This week I fancied something small and not particularly challenging. Looking at my ‘365’ map, I noticed that I was missing a couple of squares fairly close to home and planned on mopping those up. However when I woke up that morning…. the weather had other ideas…. it was going to be a wet walk! Now this is typical Dartmoor weather and happens a lot in the summer. The warm ground and the humid air is the perfect combination to create the famous Dartmoor Mist; it can appear in seconds and disappear just as quickly and once you’re in it, it’s incredibly easy to become disorientated and lost. I carry a GPS these days which makes life easier in these conditions however I also still carry a map and compass because you just can’t rely on the GPS 100% and it’s better to be safe than sorry.
I parked my car in a little car park just down the road (SX560708) from the one where I parked when I did Leather Tor. It was murky to say the least and I sat in the car for ten minutes or so waiting for a heavy shower to pass. I set off along a well-beaten track that lead down to the old Yelverton to Princetown railway track and followed it north towards Ingra Tor. I split off and followed a track up toward the Tor and with a little scrambling, was sat on the top in no time. I was rewarded with a view of nothing but mist and by this point the rain has started up again too. I have always quite liked walking in this weather on Dartmoor. To me, this kind of weather defines Dartmoor more than any other and in many ways I feel that traversing the Moor in the mist and rain is Dartmoor walking at its purest. You don’t get the same sense of remoteness or views that you are rewarded with in fine weather however I always feel more connected to her in this weather.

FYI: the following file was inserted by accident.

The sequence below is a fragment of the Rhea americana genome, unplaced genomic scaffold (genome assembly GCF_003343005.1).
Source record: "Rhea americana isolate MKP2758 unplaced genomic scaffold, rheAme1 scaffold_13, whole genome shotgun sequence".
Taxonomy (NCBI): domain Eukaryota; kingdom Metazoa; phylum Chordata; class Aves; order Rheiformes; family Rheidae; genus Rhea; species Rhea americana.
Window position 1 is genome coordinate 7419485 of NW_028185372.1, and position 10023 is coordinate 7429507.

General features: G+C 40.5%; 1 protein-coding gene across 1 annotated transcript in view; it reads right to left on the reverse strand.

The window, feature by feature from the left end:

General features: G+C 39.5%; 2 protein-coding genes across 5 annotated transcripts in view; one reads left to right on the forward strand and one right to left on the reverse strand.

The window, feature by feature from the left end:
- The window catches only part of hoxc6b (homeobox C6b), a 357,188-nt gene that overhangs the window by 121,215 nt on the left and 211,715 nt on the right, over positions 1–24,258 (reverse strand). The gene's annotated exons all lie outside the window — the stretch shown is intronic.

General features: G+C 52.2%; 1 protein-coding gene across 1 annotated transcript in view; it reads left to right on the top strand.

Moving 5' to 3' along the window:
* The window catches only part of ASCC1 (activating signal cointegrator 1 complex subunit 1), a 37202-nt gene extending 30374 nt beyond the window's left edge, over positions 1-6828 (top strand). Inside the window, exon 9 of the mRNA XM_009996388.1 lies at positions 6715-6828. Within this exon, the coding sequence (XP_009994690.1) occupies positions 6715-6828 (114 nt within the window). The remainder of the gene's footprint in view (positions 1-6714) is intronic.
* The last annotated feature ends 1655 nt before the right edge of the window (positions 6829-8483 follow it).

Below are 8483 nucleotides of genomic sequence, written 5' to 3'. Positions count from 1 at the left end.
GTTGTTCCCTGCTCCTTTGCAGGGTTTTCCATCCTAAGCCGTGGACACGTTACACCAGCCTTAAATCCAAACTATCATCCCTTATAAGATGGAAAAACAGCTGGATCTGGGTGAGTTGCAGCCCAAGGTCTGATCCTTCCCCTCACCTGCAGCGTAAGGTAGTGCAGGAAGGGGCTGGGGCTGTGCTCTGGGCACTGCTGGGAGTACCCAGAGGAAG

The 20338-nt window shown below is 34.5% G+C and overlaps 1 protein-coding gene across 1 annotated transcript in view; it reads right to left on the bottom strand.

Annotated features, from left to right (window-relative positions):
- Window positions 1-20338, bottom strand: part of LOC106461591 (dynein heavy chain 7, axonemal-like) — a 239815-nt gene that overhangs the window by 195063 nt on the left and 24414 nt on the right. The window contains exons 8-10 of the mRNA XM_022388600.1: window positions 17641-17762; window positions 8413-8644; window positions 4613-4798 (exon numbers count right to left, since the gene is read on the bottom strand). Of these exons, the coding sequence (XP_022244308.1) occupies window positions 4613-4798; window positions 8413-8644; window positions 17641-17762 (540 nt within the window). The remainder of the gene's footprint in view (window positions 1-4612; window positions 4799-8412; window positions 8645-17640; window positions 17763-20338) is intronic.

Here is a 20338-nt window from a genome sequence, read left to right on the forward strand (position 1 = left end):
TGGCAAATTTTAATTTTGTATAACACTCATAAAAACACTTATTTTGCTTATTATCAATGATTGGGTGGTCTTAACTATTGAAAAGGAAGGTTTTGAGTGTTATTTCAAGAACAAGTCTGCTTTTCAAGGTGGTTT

I didn’t stay long on the summit and almost immediately headed back down to the track-bed and followed it east until I saw the familiar rail bridge that still sits astride the track (SX 56280 72466). It’s a familiar landmark on this part of the Moor and also sits close to Yes Tor, not the mighty highest Tor on Dartmoor but the little pile of rocks that lay unnoticed and unvisited for the most part. Also close by is a little old stone bridge which was built to route a track across a gully; these days it’s being slowly reclaimed by the Moor.
Turning back on myself I headed up the short slope to Fur Tor, another Tor with a larger sibling existing elsewhere on the moor. By this point the mist had really come in and I could hardly make out the railway bridge which was less than 30m from me and although I knew roughly which direction I was heading next I thought it best I consult my GPS. As I always do, I had my route stored on the GPS so I just loaded it and the screen pointed me in the right direction…. onwards and upwards. The rain was heavy and mist making life difficult by now as I headed in the direction of Leeden Tor. I was aware of the main Princetown road somewhere off to my left and I marched across the mist shrouded ground…. the mist tends to draw things in and the road sounded very close although it was a good 350m away.
Leeden Tor actually comprises of three landmarks, a large rock stack to the north, smaller one about 150m SE (which is the recognised summit SX563716) and then Leedon Hill which lies 380m south. As I hit the top I didn’t stop and continued straight across to Leedon Hill using GPS to point me in the right direction. As I continued down the side of Leedon Hill and it felt like an age before the car park emerged out of the mist and before too long I was back to the car…. drenched but content.
RouteDownload my GPX file